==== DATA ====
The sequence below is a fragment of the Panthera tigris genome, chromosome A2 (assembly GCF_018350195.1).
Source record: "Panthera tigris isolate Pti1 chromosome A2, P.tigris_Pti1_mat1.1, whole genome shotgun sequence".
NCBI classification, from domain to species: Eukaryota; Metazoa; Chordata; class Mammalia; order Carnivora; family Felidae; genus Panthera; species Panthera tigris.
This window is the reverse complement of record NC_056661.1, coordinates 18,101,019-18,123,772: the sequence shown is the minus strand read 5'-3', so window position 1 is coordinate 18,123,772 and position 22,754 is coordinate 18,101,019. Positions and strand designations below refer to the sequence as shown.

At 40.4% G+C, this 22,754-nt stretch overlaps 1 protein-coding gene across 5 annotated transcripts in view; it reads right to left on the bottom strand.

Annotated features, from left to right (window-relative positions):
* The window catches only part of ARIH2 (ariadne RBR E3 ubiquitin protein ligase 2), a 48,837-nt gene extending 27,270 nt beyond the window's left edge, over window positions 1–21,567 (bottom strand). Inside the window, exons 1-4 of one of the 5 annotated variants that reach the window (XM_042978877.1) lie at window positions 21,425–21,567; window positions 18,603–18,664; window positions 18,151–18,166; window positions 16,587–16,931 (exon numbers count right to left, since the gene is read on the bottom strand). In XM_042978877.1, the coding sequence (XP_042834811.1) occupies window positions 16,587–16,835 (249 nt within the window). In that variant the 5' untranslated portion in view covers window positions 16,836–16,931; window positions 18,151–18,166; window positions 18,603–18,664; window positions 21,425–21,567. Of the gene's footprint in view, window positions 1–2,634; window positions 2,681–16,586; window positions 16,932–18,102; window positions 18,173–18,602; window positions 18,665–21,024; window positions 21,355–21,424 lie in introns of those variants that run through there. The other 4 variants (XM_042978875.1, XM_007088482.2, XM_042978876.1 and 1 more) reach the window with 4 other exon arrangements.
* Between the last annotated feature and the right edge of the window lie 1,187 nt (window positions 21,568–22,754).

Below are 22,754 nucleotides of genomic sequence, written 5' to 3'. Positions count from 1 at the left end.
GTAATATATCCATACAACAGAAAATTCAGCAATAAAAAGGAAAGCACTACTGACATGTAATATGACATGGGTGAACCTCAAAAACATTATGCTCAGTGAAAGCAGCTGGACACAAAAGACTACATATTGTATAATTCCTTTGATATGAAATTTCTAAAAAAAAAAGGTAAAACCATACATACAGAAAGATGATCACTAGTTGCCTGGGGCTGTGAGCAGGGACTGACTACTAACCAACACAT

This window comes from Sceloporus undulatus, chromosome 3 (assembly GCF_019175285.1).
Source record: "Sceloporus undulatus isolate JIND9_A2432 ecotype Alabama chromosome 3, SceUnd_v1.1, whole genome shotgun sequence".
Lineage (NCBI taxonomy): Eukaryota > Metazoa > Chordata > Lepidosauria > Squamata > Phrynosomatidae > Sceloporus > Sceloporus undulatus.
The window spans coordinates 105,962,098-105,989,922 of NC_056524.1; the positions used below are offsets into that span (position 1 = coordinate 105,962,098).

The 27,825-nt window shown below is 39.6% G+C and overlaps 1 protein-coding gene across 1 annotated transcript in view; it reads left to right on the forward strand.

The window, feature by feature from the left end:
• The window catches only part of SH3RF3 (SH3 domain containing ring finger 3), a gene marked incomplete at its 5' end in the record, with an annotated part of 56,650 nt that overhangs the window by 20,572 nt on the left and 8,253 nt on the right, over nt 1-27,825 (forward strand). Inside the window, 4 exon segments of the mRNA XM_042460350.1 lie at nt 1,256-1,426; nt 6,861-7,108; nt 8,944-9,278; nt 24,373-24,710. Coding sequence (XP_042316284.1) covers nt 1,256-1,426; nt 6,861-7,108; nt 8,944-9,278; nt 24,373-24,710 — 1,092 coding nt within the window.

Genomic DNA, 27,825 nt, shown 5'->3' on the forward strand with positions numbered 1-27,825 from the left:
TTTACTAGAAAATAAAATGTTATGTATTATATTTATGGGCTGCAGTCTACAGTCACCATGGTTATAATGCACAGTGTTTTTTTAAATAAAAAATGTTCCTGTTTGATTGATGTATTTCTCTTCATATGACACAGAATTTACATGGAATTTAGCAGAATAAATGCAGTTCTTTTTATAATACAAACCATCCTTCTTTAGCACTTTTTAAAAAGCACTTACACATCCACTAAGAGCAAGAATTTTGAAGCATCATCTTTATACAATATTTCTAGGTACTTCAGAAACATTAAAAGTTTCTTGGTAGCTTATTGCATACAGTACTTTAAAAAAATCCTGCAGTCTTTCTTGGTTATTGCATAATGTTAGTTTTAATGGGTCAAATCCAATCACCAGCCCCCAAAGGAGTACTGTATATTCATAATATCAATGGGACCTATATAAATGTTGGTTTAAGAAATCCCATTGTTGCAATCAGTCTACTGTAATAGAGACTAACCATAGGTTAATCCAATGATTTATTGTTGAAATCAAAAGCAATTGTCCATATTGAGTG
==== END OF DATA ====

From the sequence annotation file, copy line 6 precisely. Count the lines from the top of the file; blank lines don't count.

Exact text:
Annotated features, from left to right (window-relative positions):